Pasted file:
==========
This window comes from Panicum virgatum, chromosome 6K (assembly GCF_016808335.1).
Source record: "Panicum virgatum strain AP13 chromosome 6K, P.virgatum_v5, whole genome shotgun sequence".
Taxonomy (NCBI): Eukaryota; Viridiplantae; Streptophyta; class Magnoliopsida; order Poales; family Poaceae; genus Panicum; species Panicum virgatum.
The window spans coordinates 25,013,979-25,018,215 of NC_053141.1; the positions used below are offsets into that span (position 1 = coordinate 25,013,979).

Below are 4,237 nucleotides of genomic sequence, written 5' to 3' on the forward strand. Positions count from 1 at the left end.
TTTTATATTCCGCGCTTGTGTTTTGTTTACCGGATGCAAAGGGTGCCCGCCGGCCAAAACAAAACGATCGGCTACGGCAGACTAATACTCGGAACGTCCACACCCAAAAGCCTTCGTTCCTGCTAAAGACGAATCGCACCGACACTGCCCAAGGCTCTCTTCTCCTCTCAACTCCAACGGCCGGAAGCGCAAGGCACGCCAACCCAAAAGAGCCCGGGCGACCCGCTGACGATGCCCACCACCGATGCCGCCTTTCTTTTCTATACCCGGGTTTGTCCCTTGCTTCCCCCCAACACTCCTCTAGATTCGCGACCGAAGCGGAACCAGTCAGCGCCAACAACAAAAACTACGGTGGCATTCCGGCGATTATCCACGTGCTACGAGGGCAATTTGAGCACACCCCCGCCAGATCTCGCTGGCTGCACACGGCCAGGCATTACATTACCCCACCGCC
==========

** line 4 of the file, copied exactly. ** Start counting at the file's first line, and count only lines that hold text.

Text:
The window spans coordinates 25,013,979-25,018,215 of NC_053141.1; the positions used below are offsets into that span (position 1 = coordinate 25,013,979).